Cultural context (text box)
Hash House Harriers is a proverbial “drinking club with a running problem” with organized chapters throughout the world . On weekends, the local chapter on Guam frequently explored the jungle with runs over 4–6 miles of remote terrain including rivers, waterfalls, lakes, and muddy swamps.
The chammorrians (the locals) blamed this outbreak on the tutamo’nas. (people before recorded time), the ghostly apparitions of the ancient people of Guam. The taotaomo’nas of Guahan are said to roam the jungles and are present around the ancient latte ruins, large basalt and coral boulders and caves, as well as amongst the thick dense hanging roots of the Banyan Trees. Legend has it that if one enter the jungles and disturbs the taotaomo’nas, particularly around sunset, they may pinch you, leaving red marks or swellings on your body, or they may cause illnesses which are difficult to diagnose by conventional doctors, such as leptospirosis. [13, 15]
Leptospirosis is important reemerging tropical disease, especially in an area with an extensive military population. It highlights the existence of the disease on the island of Guam, and also demonstrates the developing association of leptospirosis case outbreaks among world traveling adventure racers in sports such as hashing. This manuscript is important for epidemiological reasons and to discourse the risk factors, and the clinical signs and symptoms of leptospirosis in Guam.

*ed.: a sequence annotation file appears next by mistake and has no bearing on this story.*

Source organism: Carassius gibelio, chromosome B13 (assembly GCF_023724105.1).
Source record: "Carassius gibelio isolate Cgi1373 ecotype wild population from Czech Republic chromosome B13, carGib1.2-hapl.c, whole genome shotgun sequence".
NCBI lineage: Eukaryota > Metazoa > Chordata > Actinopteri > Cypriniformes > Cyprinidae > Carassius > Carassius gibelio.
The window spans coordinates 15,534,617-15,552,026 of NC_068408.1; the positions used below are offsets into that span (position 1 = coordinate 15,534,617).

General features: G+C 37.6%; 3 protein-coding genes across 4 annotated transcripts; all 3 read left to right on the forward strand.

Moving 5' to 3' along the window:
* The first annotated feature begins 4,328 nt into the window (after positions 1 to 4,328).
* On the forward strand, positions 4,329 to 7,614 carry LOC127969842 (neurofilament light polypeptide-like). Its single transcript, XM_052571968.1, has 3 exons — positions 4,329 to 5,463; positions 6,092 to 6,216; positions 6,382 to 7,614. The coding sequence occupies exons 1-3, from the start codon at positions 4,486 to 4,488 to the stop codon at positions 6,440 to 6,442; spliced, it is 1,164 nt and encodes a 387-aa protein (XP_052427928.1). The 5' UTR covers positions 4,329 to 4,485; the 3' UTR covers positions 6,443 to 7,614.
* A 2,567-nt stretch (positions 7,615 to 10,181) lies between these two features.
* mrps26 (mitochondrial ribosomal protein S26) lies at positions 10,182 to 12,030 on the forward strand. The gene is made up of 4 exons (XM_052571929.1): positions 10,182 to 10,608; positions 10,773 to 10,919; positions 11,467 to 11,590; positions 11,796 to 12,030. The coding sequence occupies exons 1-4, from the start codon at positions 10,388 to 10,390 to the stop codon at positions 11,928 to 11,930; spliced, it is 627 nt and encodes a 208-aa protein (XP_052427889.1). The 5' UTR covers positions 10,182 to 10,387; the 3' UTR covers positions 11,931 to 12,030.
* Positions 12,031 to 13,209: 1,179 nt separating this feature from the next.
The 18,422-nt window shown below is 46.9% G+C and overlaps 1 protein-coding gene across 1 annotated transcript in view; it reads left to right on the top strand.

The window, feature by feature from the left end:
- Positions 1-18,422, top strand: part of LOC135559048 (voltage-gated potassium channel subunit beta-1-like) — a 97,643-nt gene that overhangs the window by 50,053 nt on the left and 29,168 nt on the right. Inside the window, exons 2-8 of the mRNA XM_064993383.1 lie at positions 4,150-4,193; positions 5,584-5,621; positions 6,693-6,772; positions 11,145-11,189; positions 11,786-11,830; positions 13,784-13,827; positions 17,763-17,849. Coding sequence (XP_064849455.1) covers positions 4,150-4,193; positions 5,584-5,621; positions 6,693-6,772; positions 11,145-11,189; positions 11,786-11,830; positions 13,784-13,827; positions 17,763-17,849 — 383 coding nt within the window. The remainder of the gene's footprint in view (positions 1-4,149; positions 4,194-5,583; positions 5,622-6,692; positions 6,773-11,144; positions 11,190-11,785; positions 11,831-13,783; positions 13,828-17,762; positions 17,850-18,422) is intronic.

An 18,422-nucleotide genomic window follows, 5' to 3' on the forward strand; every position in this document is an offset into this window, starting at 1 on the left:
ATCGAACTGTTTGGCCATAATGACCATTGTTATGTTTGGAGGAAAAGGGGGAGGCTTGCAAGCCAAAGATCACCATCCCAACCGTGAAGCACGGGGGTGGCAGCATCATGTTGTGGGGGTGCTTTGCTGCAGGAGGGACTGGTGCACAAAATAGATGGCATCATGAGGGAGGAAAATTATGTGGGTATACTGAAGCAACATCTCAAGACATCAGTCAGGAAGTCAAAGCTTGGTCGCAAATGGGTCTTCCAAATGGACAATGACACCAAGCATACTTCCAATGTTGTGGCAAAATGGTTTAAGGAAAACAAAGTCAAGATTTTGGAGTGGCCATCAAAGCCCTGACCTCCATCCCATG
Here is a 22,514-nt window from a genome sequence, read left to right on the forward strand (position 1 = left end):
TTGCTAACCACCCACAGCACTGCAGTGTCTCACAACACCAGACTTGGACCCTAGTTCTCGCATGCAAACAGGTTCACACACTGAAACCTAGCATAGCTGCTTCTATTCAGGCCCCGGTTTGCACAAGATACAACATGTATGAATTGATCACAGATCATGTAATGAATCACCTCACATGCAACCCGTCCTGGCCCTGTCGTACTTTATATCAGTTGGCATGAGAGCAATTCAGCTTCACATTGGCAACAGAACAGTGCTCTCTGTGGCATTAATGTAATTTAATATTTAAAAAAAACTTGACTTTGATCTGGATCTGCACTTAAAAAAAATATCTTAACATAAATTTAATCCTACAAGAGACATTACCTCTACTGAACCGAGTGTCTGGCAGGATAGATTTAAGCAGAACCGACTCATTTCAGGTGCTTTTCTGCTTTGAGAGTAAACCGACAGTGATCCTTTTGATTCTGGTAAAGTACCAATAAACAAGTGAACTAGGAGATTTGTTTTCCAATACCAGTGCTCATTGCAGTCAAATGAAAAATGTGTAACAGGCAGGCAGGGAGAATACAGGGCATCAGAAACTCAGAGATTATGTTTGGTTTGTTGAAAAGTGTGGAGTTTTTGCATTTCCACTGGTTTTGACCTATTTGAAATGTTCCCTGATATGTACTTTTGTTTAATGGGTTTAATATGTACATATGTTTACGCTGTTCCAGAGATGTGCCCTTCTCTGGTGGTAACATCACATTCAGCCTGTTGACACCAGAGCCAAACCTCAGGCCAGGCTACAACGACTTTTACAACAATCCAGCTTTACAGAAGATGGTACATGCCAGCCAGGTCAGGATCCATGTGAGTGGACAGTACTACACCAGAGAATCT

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No sources of funding were received for this project. DB and I have no funding bodies to declare. The design of the study and collection, analysis, and interpretation of data were independently done per myself and DB.
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The Naval Hospital San Diego ethics committee (acting IRB chair Dr. Shelton Viola) reviewed this retrospective case study involving human subjects, human material, and human data and feel ‘This is an educational activity discussing the course of a group of patients. There is no systematic investigation here (no group comparisons, no scientific question, etc.) and therefore consider this a non-research educational activity, not subject to any IRB scrutiny. The work is exempt research as involving an infectious disease outbreak and being reported as a prevention warning for public health purposes.’
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Brinker, A.J., Blazes, D.L. An outbreak of Leptospirosis among United States military personnel in Guam. Trop Dis Travel Med Vaccines 3, 16 (2017). https://doi.org/10.1186/s40794-017-0059-8